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If your rugs could speak, Part I: Antique tribal rugs transcend the decorative
Boteh, ‘Seed of Life’. Caucasian Marasali Shirvan, 3ft 10in x 4ft 10in, late 19th century.

By: Robin Somerville, Vice-president, Claremont Rug Company

OAKLAND, CA.- To many Westerners, the patterns of Near Eastern tribal rugs appear mysterious, even unfathomable. But these colorful geometrics are, in fact, windows to a venerable wisdom. Oral histories, passed down through countless generations of weavers, indicate that the motifs embody guidelines for embracing a harmonious posture toward life.

Among the great nomadic tribal tribes of Persia and the Caucasus, the weaving of these hand-knotted art pieces was the sacred activity of women. Since time immemorial, in small isolated encampments far from the workshops of Persian cities, grandmothers, wives and daughters -- often from the age of five or six -- worked on small portable looms. Husband and sons did their share by shearing the fat-tailed sheep and dyeing the yarns. New projects often commenced on an auspicious occasion, such as the birth of a child, but only after special prayers were said for the protection and well being of the weaver's clan. Rugs already in progress were often resumed the day after a birth, as if to incorporate the spirit of the new being into the matrix of design. In contrast, no weaving was done during periods of mourning. In this way, death was honored and time was taken to digest the experience of loss.

Motifs, often inspired by nature, were passed down from generation to generation. Today, in the 21st century, these patterns remain compelling, ageless. Their enduring gravitas stems from the fact that the majority of them, far from being merely decorative, embody attributes their creators deemed essential to a life well lived.

The almond-shaped boteh, for example, an agricultural symbol known by tribal peoples as the "Seed of Life," may have originally represented a cypress tree before it was taken up as the decorative "paisley” in India. On a deeper level, it symbolizes abundance, the idea that anything taking root in the right kind of soil can grow and thrive. Some weavers' descendants we've spoken with take the metaphor a step farther. The boteh, they say, represents the interconnectedness of life, the idea that everything in the universe stems from a common seed.

The rainbow-hued ‘Diamonds of Strength,’ which sometimes appears as a medallion within a rug's field, other times as a protective border or "guard," serves a similar purpose. It symbolizes the resources that reside deep within each of us; the fortitude and persistence that allow us to weather life's difficulties, as well as to appreciate life's joys.

In the 1960s, a Caucasus-region weaver related the following story to anthropologists: An elderly man, a resident of the rugged Caucasus Mountains, sets off at a trot every morning on the steep and rugged half-mile climb down to the river. Frigid water pours from the icy glaciers overhead. At the waters' edge, he strips and wades out into the stream. After bathing for some time, he dries himself off, puts on his clothes, and climbs swiftly back up the rugged slope. He is 104 years old. His rigorous daily challenge is the key to both his vitality and longevity. Perhaps the multifaceted diamond motif in a particular Caucasian rug was placed there to represent the weaver's own venerable grandfather. Or perhaps ‘Diamonds of Strength’ motif was placed there in the hopes that she herself would embody these virtues throughout her own life.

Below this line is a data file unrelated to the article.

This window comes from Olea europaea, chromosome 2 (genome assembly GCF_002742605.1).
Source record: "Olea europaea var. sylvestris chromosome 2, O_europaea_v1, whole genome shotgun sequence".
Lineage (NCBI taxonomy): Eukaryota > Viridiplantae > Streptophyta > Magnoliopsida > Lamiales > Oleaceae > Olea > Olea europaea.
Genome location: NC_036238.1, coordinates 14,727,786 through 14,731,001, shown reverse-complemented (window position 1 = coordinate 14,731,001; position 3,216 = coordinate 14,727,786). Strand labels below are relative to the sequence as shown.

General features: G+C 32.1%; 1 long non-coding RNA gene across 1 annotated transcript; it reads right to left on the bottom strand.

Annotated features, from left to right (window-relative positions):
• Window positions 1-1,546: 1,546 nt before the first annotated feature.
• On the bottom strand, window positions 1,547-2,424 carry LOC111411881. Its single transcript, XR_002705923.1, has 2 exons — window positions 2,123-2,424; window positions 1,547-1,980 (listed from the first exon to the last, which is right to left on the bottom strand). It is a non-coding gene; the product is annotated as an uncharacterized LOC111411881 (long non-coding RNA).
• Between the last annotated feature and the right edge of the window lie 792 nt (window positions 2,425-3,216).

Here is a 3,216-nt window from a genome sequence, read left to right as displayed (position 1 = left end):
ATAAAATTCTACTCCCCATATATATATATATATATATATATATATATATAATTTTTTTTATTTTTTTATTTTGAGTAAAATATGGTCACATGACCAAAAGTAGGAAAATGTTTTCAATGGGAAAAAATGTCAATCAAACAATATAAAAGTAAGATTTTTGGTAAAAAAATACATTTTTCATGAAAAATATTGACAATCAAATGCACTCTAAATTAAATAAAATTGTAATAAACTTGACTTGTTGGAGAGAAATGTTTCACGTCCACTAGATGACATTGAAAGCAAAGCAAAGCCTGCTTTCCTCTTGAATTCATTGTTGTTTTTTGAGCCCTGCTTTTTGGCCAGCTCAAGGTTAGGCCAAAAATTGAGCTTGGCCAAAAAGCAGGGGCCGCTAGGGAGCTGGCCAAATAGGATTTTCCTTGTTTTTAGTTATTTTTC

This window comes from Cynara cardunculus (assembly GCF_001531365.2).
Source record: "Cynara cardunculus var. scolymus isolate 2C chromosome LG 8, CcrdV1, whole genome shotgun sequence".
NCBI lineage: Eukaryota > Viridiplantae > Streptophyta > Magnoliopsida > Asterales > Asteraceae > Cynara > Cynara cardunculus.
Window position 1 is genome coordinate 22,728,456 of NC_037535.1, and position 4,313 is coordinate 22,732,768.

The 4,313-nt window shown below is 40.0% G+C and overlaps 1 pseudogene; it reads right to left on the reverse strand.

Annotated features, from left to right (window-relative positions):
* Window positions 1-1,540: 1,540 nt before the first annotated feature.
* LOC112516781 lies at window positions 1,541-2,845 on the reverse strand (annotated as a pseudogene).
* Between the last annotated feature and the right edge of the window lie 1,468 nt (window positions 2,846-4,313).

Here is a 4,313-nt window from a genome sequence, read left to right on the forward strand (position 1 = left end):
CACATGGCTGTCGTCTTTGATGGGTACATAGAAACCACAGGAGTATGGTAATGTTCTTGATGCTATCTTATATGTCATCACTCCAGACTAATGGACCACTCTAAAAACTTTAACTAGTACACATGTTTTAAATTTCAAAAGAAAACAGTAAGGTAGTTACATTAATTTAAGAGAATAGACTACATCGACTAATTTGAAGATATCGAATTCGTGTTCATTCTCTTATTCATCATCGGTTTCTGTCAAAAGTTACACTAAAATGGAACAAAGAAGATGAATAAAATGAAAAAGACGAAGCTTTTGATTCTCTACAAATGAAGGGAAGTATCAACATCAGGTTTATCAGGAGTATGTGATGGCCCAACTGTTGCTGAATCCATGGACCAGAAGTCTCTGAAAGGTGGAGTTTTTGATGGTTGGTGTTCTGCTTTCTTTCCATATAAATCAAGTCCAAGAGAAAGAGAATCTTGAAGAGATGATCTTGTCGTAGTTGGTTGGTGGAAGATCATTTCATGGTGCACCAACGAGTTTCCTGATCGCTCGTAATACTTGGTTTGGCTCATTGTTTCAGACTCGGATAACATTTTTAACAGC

The boteh, the diamonds, and numerous other patterns signify wisdom that does not "date" with the passage of time. Though most of us live complex and technological lives that would appear unfathomable to the ancient Caucasian mountain dwellers, the gift of their knowledge and insights remains as relevant today as when the weaver's ancient flocks foraged, before their wool was even carded and dyed, their looms threaded. Their craftsmanship serves to elevate us from feeling set apart, encouraging us to be more alive and excited about the world we inhabit.

One might even think of these weavings as nonverbal texts that transcend specific languages, cultures and eras. It's not uncommon for clients to tell us that taking a few moments in the morning to contemplate one of their tribal rugs energizes them for the day.

These tribal rugs are nothing less than a legacy passed down, woven gifts created by people who inhabited often spartan geographies very distant from our own, and whose lives were shaped by cultures otherwise lost to history. Put another way, they are irreplaceable cultural artifacts that enrich both our homes and our overall quality of life. As with all great works of art, we can pride ourselves on being entrusted with their care for future generations.

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